News Excerpt
Recently China renamed 80 islands in the South China Sea. Later in the month, the US warships entered the waters near Spratly and Paracel Islands, off the coast of Malaysia.

South China Sea Dispute
•    The South China Sea, one of the world’s busiest waterways, is subject to several overlapping territorial disputes involving China, Vietnam, the Philippines, Taiwan, Malaysia and Brunei.
•    It is a dispute over territory and sovereignty over ocean areas, and the Paracels’ and the Spratlys’ - two island chains claimed in whole or in part by a number of countries.
•    Alongside the fully fledged islands, there are dozens of rocky outcrops, atolls, sandbanks and reefs, such as the Scarborough Shoal.
•    China’s sweeping claims of sovereignty over the sea—and the sea’s estimated 11 billion barrels of untapped oil and 190 trillion cubic feet of natural gas—have antagonized competing claimants Brunei, Indonesia, Malaysia, the Philippines, Taiwan, and Vietnam. As early as the 1970s, countries began to claimislands and various zones in the South China Sea, such as the Spratly Islands, which possess rich natural resources and fishing areas.

    Following the recent establishment of new administrative districts on both Spratly and Paracel Islands, China’s Ministry of Natural Resources and the Ministry of Civil Affairs jointly announced that the Chinese government had “named” 80 islands, reefs and other geographical features around the two archipelagos with Chinese names.
    The last time China had unilaterally engaged in a similar initiative was in 1983 where 287 geographical features had been renamed in the disputed chain of islands.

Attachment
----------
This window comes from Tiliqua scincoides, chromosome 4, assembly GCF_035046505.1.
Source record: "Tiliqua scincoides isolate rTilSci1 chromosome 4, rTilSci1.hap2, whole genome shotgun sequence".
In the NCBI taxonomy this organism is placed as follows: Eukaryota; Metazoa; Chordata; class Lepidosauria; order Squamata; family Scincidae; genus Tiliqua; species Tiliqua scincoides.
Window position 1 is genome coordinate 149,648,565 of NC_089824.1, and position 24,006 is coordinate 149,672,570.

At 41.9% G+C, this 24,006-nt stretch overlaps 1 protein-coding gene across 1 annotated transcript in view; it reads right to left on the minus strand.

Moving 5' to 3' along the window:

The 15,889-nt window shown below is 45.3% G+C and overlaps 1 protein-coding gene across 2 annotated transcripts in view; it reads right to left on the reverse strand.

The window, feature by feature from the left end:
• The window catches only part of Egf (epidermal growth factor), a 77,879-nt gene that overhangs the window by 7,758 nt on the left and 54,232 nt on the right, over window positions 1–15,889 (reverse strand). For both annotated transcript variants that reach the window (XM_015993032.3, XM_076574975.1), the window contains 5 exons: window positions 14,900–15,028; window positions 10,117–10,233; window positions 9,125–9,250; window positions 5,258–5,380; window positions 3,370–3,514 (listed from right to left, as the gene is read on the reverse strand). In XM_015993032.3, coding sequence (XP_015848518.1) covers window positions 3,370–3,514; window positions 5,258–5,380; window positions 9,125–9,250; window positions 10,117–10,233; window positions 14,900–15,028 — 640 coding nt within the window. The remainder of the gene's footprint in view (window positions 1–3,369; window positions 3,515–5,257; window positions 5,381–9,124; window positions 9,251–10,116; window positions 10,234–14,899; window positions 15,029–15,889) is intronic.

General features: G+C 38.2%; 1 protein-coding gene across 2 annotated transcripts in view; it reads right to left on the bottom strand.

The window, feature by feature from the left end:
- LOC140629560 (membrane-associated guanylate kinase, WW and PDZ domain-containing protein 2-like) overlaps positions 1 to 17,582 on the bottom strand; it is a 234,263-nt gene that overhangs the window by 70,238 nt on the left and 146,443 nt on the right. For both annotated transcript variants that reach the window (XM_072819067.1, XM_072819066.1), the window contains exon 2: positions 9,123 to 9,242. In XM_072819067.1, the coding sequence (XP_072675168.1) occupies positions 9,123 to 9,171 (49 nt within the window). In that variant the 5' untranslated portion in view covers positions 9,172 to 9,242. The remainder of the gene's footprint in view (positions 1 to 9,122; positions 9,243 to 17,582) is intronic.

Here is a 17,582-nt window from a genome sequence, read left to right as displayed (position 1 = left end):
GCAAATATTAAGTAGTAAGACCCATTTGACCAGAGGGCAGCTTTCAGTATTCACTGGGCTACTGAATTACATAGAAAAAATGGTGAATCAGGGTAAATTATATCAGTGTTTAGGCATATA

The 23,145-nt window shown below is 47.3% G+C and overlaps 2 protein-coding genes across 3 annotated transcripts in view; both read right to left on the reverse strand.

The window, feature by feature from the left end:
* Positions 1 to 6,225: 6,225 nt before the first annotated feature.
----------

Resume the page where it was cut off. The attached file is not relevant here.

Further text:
    In another incident a Vietnamese fishing vessel, with eight fishermen onboard was rammed and sunk by the Chinese vessel near the Paracel Islands. The incident marks the second time in less than a year where a Vietnamese fishing vessel has been reportedly sunk by a Chinese vessel near the China-controlled Paracel.
    Following China’s renaming of the islands, the US sent in an assault ship and a guided missile cruiser into the waters near Spratly and Paracel Islands, off the coast of Malaysia. Soon after, Chinese and Australian warships also entered the fray.

    In recent days, China has conducted military drills and deployed large-scale military assets to the maritime area, while officially celebrating strides made in exploiting disputed energy resources in the sea.
    There have been incidents involving Chinese fishing vessels and the Chinese Coast Guard with Indonesian fishing vessels in waters around the Natuna Sea as well. China’s illegal fishing near the Natuna Sea carries global consequences, reminding regional governments of Beijing’s expanding claims to the South China Sea through which one-third of the world’s maritime trade flows.
    It seems as though the COVID-19 outbreak in China did little to diminish the country’s strategy of regional expansion. Routine operations of transport aircraft in the South China Sea indicate that the Chinese military is hardly affected by the country’s health crisis.
    Vietnam has been an ardent supporter of the U.S.’s freedom of navigation operations (FONOPS) carried out in the South China Sea. China has always taken a strong stand against these FONOPS of the U.S. It has flexed its muscles to match up to these operations.
    The arrival of American warships and the US’s presence may only serve to heighten tensions. The US has no territorial claims in the South China Sea, but is known to send its naval force into the waters each time there are provocative developments in the waters, particularly angering China.

As China seeks to restore its global credibility, creating tensions in the South China Sea should be the least of its priorities. A more generous China during a global pandemic might go a long way in ensuring its global ascent. But that’s a hope that has been belied many times in the past and it’s unlikely that the Chinese Communist Party would let go of its regional security agenda of expansion.

Spratley and Paracel Islands, Senkaku island dispute, UNCLOS, Nine Dash Line